Turns out, Arnette Hoodoo sunglasses are now... vintage. And actually worth some money as vintage. Unsure about the yellow ones, though.

I didn't donate them.

Timing of the Rolling Waves


My freshman year in college, a group of friends and I went to the beach. I do not recall which beach, I recall that Jason was there. One of the group offered me a wetsuit, as the water was a bit chilly, and I said yes, gave it a go. I am pretty sure, though the memory is rough, that Jason was who offered me the wetsuit, a detail of no consequence. I went into the Pacific and was swimming around for a while before deciding to head back to the beach.

This might have been my first swim in an ocean, I don't know that this wasn't, but it wasn't my first time coming out of a large body of water. For the record, Lake Michigan waves in summer during weather when you would want to be at a Lake Michigan beach are not like Southern California Pacific Ocean waves in general. This beach in particular. I didn't know this, didn't think about it, didn't consider it, and swam for shore.

As soon as I was able to touch the sand in the water, I started walking out of the ocean. As I was walking out, a wave caught me from behind and took me under. I don't recall the details of that first wave, these many years later, but I do know that it started a cycle of my struggling to the surface to breathe, and going under as the next wave crashed over me. Over and over again. I was quickly struggling, unable to stand again. One wave shoved my face into the sand where I wanted my feet to be. I remember thinking keep moving forward, somehow I did. Eventually I was able to move into shallow enough water that I caught my breath, and crawled out of the ocean.

I looked up as I was crawling out, to see the lifeguard arriving at the water, an intense look on his face. He helped me stand and walked me out of the water. He made sure I was okay at our towels before leaving me with my friends. Did I almost drown in the ocean that day? I was totally safe. I had a wetsuit on. I knew how to swim. I was surrounded by friends. The day was sunny and beautiful. There was a lifeguard looking out for me. I didn't almost drown that day, of course not.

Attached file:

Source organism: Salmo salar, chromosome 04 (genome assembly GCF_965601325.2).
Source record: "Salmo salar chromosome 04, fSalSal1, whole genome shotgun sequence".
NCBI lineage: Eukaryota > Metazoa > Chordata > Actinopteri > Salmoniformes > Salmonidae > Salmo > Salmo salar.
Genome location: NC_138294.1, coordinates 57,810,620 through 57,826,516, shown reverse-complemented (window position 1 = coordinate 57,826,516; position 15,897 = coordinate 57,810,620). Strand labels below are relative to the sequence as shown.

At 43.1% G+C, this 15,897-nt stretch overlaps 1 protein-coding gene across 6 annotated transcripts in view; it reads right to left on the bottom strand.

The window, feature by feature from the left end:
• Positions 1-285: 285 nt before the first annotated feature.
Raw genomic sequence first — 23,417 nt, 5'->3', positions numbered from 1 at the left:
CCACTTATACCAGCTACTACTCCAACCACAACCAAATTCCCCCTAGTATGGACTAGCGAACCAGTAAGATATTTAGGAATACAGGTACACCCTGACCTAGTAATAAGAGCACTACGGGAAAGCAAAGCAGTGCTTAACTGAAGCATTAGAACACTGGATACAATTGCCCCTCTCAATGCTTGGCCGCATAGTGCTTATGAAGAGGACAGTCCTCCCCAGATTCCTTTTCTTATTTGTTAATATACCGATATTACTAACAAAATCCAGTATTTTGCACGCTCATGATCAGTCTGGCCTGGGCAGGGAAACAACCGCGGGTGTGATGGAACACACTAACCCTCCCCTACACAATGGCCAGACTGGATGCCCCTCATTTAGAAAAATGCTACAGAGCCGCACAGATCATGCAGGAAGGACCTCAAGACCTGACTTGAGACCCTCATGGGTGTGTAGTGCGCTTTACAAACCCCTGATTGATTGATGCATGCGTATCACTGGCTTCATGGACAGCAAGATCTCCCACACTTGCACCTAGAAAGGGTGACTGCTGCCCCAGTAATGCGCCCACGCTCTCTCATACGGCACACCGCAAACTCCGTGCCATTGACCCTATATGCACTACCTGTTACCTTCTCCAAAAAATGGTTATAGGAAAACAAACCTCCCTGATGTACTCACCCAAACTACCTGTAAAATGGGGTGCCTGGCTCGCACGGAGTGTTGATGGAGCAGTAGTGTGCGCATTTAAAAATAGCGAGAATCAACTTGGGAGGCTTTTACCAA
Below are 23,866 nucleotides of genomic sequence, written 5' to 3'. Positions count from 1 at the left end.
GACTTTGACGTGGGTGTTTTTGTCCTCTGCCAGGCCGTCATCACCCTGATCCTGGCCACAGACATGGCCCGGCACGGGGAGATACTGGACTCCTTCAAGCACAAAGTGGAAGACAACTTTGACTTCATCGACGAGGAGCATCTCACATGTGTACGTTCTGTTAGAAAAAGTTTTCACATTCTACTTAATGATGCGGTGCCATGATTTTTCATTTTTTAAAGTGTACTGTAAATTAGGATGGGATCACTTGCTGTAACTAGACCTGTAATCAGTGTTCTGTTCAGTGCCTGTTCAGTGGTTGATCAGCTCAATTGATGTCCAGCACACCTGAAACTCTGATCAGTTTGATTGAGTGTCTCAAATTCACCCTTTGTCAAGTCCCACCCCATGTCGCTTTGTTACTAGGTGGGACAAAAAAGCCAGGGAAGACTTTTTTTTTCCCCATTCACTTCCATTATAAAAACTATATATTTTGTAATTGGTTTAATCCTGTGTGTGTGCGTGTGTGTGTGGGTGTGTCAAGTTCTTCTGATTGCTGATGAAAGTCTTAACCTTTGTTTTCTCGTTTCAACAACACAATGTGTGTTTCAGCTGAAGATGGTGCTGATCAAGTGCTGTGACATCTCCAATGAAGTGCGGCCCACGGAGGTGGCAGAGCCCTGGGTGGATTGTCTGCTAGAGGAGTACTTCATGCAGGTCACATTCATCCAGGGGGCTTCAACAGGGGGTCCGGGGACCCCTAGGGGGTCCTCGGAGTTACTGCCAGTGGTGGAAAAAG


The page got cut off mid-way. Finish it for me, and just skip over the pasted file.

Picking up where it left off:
Let's be real, yes, I almost drowned that day.

In the active healing process I've been doing this last month or so, I can see the timing of those rolling waves echoing in my life. The effort of standing up, only to be knocked down again, time and time and time again, until nearly drowned. While metaphorical this go around, the relentless onslaught of the waves of consequences of my past choices, in a storm of my own making, nearly drowned me. With the help of friends over the long time, and at the end, some parts anger (his), some parts desperation (me), and all parts WTF (us), I managed to crawl out of the situation. Actually, let's be real, I was tossed out of the waves and somehow managed a shore.

However the method of arrival, I finally have the space to breathe.

In that space and time, I see just how badly I f'cked up on things. I look back on some of the decisions I made, and recognize now that I made them responding to that wave that took me out. They weren't what I would have chosen given the space to consider. They weren't in line with who I thought I was, who I want to be. My decisions, my responding to the waves, hurt a lot of people. I deeply regret those pains I inflicted. No one manages life without some pain, but, man, talk about doing things the hard way, leaving a trail of destruction in my wake. WTF, Past me?

Loss aversion is thing with me. I will be weirdly delusional about things around loss. Letting go, accepting things as they are, leaving space for others to be uncomfortable when I state what I want, hell, even stating what I want and, as Dena says, having a definite end, is hard for me. Some of those are the result of being a woman. Some of those are the result of my childhood. Some of those are the result of my brain. All of them landed me here.

Healing from my grief has meant radical acceptance of just about everything, no wishes of what could have been, should have been, no shuffling blame to someone else, no what ifs. Just this. Letting go. Seeing the beauty of the ocean without being in it. Sitting on the beach, sun on my face, gentle wind in my hair, sand caught in places sand shouldn't go, causing itches and pain in said places, and, I don't know, a calm, a space to just be, figure out what's next.